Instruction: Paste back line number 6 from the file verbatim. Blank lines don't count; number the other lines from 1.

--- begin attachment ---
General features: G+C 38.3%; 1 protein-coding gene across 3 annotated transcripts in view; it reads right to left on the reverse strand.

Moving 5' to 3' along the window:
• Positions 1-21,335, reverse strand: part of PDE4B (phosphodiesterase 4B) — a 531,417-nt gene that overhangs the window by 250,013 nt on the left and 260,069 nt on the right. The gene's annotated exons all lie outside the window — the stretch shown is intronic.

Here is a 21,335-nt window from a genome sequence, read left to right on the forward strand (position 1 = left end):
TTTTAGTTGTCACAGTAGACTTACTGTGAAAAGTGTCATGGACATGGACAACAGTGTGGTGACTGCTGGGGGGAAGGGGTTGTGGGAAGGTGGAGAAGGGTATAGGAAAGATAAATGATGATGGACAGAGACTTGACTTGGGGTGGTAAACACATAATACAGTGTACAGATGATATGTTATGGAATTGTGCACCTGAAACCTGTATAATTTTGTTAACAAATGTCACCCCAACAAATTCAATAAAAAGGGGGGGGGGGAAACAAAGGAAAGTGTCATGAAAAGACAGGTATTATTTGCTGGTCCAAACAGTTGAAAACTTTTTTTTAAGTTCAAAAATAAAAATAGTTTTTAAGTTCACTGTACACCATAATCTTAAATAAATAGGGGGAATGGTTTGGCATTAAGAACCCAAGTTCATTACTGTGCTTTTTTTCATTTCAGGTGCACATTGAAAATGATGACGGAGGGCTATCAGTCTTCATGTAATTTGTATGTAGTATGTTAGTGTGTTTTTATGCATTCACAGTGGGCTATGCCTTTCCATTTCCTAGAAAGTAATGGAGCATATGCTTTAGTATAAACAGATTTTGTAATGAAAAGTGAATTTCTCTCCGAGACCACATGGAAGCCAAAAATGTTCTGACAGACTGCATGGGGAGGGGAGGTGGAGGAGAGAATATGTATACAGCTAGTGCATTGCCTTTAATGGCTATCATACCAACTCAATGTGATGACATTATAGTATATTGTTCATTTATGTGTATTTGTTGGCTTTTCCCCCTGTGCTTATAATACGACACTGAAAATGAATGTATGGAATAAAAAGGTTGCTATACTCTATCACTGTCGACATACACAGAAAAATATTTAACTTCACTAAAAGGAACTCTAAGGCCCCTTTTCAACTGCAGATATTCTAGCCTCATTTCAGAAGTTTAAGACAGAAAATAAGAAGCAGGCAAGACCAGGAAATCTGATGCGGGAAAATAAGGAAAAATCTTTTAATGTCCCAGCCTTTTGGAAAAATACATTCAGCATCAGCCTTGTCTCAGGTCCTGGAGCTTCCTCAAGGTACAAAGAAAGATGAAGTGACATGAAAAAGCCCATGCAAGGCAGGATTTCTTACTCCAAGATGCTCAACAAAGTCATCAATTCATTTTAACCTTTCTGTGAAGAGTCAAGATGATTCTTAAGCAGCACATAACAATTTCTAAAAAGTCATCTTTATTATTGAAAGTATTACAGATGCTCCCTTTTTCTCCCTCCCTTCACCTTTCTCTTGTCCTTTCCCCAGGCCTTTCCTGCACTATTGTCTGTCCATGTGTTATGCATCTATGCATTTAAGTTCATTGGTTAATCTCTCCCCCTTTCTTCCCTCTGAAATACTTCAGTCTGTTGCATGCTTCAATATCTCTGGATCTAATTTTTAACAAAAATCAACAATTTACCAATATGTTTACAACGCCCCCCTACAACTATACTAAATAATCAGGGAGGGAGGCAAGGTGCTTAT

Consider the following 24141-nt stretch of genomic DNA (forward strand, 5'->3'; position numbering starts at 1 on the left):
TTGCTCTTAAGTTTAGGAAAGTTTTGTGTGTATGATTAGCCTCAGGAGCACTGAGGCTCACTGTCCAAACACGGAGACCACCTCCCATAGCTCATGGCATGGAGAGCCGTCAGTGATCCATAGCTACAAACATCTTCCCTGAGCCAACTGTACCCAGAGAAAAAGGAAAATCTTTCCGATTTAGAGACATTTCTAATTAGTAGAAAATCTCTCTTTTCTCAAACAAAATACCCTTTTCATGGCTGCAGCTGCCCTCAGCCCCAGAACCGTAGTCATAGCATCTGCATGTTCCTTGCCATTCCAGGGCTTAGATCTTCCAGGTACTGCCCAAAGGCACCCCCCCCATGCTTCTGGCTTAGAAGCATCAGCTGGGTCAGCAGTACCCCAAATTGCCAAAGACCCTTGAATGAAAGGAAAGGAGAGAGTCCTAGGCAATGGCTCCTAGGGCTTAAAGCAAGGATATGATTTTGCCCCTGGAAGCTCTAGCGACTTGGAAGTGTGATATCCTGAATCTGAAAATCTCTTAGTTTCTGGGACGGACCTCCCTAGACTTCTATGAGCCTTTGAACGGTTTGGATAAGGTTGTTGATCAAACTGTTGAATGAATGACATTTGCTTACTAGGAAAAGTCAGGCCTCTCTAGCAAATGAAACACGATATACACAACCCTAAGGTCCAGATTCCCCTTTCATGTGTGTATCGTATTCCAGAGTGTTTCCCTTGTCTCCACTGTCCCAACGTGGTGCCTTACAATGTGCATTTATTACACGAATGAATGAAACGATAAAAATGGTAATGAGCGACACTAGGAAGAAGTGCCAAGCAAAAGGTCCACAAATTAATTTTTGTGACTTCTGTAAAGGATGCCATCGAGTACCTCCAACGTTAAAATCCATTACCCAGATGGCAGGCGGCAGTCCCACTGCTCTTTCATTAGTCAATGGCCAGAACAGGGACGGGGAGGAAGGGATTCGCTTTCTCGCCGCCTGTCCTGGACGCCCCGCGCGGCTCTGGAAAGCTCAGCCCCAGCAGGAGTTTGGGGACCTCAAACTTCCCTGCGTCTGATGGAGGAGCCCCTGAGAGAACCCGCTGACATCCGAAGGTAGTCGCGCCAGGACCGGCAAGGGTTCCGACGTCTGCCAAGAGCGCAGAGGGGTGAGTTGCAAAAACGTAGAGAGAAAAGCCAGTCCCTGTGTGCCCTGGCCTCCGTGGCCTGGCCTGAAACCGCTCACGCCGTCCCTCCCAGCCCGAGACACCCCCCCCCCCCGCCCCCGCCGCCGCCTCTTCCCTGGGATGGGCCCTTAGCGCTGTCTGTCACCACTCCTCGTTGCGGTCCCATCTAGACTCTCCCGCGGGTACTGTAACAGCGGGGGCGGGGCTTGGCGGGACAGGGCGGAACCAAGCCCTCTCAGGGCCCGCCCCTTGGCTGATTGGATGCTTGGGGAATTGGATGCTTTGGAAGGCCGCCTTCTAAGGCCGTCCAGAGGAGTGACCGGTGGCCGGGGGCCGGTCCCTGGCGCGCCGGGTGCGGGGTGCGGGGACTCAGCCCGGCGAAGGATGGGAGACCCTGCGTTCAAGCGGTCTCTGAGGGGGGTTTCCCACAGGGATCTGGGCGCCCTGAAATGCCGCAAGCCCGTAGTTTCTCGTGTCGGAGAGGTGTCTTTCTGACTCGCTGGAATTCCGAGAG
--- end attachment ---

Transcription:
Consider the following 24141-nt stretch of genomic DNA (forward strand, 5'->3'; position numbering starts at 1 on the left):